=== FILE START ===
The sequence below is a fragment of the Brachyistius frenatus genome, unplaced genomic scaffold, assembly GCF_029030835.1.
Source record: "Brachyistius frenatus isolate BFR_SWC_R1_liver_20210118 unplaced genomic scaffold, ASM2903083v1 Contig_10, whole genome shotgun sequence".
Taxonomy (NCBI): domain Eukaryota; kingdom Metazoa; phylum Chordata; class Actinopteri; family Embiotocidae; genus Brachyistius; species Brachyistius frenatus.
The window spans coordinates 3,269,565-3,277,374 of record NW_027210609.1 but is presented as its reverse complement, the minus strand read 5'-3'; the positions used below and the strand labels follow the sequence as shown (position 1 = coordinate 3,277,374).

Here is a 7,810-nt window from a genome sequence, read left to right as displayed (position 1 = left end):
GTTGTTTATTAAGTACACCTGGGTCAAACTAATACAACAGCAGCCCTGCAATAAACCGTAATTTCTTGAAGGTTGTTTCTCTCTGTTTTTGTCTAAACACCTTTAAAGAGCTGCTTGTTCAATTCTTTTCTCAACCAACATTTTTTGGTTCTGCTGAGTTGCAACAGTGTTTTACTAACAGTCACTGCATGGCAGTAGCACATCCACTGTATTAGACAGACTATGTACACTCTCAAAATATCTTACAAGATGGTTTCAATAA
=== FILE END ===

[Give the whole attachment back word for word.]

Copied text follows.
The sequence below is a fragment of the Brachyistius frenatus genome, unplaced genomic scaffold, assembly GCF_029030835.1.
Source record: "Brachyistius frenatus isolate BFR_SWC_R1_liver_20210118 unplaced genomic scaffold, ASM2903083v1 Contig_10, whole genome shotgun sequence".
Taxonomy (NCBI): domain Eukaryota; kingdom Metazoa; phylum Chordata; class Actinopteri; family Embiotocidae; genus Brachyistius; species Brachyistius frenatus.
The window spans coordinates 3,269,565-3,277,374 of record NW_027210609.1 but is presented as its reverse complement, the minus strand read 5'-3'; the positions used below and the strand labels follow the sequence as shown (position 1 = coordinate 3,277,374).

Here is a 7,810-nt window from a genome sequence, read left to right as displayed (position 1 = left end):
GTTGTTTATTAAGTACACCTGGGTCAAACTAATACAACAGCAGCCCTGCAATAAACCGTAATTTCTTGAAGGTTGTTTCTCTCTGTTTTTGTCTAAACACCTTTAAAGAGCTGCTTGTTCAATTCTTTTCTCAACCAACATTTTTTGGTTCTGCTGAGTTGCAACAGTGTTTTACTAACAGTCACTGCATGGCAGTAGCACATCCACTGTATTAGACAGACTATGTACACTCTCAAAATATCTTACAAGATGGTTTCAATAA